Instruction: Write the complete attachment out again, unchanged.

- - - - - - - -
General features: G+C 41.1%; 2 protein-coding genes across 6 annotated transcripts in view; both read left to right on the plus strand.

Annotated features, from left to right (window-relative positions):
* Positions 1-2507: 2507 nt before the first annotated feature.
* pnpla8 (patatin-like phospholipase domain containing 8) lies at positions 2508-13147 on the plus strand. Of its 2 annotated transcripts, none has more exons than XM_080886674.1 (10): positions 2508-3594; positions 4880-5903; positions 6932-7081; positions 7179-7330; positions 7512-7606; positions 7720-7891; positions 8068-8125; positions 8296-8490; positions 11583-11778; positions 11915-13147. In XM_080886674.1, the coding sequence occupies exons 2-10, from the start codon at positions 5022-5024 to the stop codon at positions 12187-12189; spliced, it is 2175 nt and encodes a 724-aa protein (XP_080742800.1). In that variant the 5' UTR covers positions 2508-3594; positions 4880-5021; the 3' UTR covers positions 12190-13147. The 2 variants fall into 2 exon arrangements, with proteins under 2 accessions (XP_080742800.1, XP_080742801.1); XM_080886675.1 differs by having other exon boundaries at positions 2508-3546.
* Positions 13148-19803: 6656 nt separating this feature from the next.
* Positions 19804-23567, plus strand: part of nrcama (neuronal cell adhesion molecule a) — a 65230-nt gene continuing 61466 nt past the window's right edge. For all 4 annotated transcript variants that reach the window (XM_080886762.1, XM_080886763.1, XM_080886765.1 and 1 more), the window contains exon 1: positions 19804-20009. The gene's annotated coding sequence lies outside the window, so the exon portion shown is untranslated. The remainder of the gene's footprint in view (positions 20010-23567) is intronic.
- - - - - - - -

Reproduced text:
General features: G+C 41.1%; 2 protein-coding genes across 6 annotated transcripts in view; both read left to right on the plus strand.

Annotated features, from left to right (window-relative positions):
* Positions 1-2507: 2507 nt before the first annotated feature.
* pnpla8 (patatin-like phospholipase domain containing 8) lies at positions 2508-13147 on the plus strand. Of its 2 annotated transcripts, none has more exons than XM_080886674.1 (10): positions 2508-3594; positions 4880-5903; positions 6932-7081; positions 7179-7330; positions 7512-7606; positions 7720-7891; positions 8068-8125; positions 8296-8490; positions 11583-11778; positions 11915-13147. In XM_080886674.1, the coding sequence occupies exons 2-10, from the start codon at positions 5022-5024 to the stop codon at positions 12187-12189; spliced, it is 2175 nt and encodes a 724-aa protein (XP_080742800.1). In that variant the 5' UTR covers positions 2508-3594; positions 4880-5021; the 3' UTR covers positions 12190-13147. The 2 variants fall into 2 exon arrangements, with proteins under 2 accessions (XP_080742800.1, XP_080742801.1); XM_080886675.1 differs by having other exon boundaries at positions 2508-3546.
* Positions 13148-19803: 6656 nt separating this feature from the next.
* Positions 19804-23567, plus strand: part of nrcama (neuronal cell adhesion molecule a) — a 65230-nt gene continuing 61466 nt past the window's right edge. For all 4 annotated transcript variants that reach the window (XM_080886762.1, XM_080886763.1, XM_080886765.1 and 1 more), the window contains exon 1: positions 19804-20009. The gene's annotated coding sequence lies outside the window, so the exon portion shown is untranslated. The remainder of the gene's footprint in view (positions 20010-23567) is intronic.